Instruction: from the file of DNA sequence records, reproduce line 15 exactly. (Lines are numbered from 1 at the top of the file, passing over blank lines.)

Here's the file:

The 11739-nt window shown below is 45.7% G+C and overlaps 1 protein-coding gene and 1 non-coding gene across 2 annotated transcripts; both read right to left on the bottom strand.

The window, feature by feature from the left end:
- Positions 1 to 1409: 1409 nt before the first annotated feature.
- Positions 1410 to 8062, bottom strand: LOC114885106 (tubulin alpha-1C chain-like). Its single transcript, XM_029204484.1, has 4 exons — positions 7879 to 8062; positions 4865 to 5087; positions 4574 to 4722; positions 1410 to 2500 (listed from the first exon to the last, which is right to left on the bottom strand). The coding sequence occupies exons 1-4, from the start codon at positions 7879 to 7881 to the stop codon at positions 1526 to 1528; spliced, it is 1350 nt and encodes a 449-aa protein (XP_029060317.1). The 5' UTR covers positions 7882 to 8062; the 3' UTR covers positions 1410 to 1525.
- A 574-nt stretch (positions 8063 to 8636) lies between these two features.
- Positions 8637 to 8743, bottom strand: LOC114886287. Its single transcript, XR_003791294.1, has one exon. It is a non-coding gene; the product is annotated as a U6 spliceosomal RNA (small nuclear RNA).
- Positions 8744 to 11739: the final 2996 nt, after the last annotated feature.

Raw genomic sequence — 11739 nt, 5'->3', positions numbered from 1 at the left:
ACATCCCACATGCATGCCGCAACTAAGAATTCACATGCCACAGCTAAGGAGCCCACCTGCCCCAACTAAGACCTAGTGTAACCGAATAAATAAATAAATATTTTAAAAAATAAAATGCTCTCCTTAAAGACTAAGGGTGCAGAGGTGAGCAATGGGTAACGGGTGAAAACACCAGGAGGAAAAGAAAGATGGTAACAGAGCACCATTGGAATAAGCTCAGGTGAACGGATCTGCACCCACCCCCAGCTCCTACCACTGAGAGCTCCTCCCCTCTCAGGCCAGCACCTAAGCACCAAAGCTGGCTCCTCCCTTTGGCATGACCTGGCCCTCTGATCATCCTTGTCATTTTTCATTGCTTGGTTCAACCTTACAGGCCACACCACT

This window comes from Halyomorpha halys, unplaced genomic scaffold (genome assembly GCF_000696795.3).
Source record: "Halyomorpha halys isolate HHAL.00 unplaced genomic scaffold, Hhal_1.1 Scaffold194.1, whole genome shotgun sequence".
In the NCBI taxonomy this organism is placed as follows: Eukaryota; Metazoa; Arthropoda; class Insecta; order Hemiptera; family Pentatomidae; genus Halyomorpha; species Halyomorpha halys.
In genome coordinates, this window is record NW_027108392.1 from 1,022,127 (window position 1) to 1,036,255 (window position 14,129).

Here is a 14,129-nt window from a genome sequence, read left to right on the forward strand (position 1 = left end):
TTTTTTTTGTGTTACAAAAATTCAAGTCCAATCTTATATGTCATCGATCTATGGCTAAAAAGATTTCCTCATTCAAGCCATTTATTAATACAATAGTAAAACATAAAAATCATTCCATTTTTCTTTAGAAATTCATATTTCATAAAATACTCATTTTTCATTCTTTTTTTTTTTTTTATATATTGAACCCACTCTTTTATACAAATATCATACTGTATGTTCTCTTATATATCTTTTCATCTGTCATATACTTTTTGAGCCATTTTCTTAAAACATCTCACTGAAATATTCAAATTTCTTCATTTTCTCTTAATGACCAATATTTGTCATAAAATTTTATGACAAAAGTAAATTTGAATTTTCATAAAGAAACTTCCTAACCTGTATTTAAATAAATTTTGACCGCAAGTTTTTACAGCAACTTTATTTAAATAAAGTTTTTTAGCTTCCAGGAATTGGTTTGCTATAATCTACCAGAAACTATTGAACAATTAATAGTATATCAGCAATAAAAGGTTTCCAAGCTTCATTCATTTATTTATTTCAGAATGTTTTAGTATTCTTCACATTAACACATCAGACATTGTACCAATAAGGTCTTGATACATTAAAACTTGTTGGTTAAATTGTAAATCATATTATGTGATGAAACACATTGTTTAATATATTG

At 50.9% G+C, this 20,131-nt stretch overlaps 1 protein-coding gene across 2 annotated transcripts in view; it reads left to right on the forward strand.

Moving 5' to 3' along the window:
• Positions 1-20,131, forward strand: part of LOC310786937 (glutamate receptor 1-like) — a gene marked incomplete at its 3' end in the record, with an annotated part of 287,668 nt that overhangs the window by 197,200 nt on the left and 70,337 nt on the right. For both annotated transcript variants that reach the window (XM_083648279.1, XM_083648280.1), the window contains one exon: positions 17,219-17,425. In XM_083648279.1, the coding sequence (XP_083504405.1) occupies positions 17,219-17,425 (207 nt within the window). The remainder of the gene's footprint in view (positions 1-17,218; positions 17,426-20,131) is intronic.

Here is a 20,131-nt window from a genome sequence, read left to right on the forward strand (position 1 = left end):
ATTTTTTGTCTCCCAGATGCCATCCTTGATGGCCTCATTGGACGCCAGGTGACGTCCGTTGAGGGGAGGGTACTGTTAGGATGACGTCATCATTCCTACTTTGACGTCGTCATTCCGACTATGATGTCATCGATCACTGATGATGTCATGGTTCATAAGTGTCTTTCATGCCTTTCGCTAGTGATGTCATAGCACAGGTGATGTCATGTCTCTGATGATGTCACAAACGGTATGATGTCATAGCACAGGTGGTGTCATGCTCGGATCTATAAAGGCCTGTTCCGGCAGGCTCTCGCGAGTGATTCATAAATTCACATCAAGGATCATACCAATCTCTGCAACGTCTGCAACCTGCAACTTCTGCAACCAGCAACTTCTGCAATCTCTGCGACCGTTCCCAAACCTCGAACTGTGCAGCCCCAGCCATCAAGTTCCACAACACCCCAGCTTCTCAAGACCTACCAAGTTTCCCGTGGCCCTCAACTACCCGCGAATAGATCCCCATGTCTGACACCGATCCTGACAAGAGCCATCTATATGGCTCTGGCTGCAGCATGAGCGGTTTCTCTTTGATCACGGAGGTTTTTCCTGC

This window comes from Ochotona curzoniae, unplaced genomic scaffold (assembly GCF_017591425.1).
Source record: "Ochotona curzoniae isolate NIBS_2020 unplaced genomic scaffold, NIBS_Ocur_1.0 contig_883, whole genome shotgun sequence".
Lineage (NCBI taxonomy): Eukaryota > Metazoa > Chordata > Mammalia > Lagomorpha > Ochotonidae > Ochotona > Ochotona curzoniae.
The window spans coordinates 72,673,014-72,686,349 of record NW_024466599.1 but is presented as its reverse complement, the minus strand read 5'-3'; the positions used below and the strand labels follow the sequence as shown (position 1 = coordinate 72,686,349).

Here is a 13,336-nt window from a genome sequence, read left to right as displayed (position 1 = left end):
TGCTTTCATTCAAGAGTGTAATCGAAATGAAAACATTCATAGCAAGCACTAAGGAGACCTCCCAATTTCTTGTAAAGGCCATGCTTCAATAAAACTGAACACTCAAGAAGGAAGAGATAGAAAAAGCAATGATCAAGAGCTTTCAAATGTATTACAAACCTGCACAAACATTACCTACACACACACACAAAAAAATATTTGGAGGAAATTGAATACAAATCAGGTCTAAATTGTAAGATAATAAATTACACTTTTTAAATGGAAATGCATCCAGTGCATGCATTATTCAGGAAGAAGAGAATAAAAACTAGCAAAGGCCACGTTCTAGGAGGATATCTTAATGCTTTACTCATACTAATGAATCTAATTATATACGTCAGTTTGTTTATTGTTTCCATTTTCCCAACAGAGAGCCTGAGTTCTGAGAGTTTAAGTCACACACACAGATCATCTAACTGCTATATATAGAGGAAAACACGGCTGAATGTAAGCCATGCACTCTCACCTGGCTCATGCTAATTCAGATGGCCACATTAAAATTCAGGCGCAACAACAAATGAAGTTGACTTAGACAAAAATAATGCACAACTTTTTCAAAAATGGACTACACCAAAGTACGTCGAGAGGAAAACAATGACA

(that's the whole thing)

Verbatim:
TTTTTTTTGTGTTACAAAAATTCAAGTCCAATCTTATATGTCATCGATCTATGGCTAAAAAGATTTCCTCATTCAAGCCATTTATTAATACAATAGTAAAACATAAAAATCATTCCATTTTTCTTTAGAAATTCATATTTCATAAAATACTCATTTTTCATTCTTTTTTTTTTTTTTATATATTGAACCCACTCTTTTATACAAATATCATACTGTATGTTCTCTTATATATCTTTTCATCTGTCATATACTTTTTGAGCCATTTTCTTAAAACATCTCACTGAAATATTCAAATTTCTTCATTTTCTCTTAATGACCAATATTTGTCATAAAATTTTATGACAAAAGTAAATTTGAATTTTCATAAAGAAACTTCCTAACCTGTATTTAAATAAATTTTGACCGCAAGTTTTTACAGCAACTTTATTTAAATAAAGTTTTTTAGCTTCCAGGAATTGGTTTGCTATAATCTACCAGAAACTATTGAACAATTAATAGTATATCAGCAATAAAAGGTTTCCAAGCTTCATTCATTTATTTATTTCAGAATGTTTTAGTATTCTTCACATTAACACATCAGACATTGTACCAATAAGGTCTTGATACATTAAAACTTGTTGGTTAAATTGTAAATCATATTATGTGATGAAACACATTGTTTAATATATTG